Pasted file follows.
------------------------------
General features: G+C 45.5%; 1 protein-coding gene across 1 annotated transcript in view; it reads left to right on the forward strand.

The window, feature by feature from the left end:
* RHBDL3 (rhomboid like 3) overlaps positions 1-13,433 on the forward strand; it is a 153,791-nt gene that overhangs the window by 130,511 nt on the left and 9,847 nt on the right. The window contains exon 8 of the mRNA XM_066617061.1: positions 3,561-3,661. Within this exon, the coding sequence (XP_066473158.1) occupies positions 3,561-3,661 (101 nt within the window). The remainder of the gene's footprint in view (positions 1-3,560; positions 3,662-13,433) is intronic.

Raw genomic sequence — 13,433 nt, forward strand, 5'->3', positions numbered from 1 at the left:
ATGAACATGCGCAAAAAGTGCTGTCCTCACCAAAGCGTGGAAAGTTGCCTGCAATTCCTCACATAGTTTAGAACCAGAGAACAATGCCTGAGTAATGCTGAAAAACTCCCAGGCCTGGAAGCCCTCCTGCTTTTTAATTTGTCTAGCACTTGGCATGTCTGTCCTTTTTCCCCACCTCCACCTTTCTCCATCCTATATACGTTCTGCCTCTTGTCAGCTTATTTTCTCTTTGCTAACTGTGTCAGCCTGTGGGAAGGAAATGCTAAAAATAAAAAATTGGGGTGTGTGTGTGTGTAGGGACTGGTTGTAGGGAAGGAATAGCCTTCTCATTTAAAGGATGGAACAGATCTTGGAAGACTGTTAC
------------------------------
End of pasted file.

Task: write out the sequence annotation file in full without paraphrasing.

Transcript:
General features: G+C 45.5%; 1 protein-coding gene across 1 annotated transcript in view; it reads left to right on the forward strand.

The window, feature by feature from the left end:
* RHBDL3 (rhomboid like 3) overlaps positions 1-13,433 on the forward strand; it is a 153,791-nt gene that overhangs the window by 130,511 nt on the left and 9,847 nt on the right. The window contains exon 8 of the mRNA XM_066617061.1: positions 3,561-3,661. Within this exon, the coding sequence (XP_066473158.1) occupies positions 3,561-3,661 (101 nt within the window). The remainder of the gene's footprint in view (positions 1-3,560; positions 3,662-13,433) is intronic.

Raw genomic sequence — 13,433 nt, forward strand, 5'->3', positions numbered from 1 at the left:
ATGAACATGCGCAAAAAGTGCTGTCCTCACCAAAGCGTGGAAAGTTGCCTGCAATTCCTCACATAGTTTAGAACCAGAGAACAATGCCTGAGTAATGCTGAAAAACTCCCAGGCCTGGAAGCCCTCCTGCTTTTTAATTTGTCTAGCACTTGGCATGTCTGTCCTTTTTCCCCACCTCCACCTTTCTCCATCCTATATACGTTCTGCCTCTTGTCAGCTTATTTTCTCTTTGCTAACTGTGTCAGCCTGTGGGAAGGAAATGCTAAAAATAAAAAATTGGGGTGTGTGTGTGTGTAGGGACTGGTTGTAGGGAAGGAATAGCCTTCTCATTTAAAGGATGGAACAGATCTTGGAAGACTGTTAC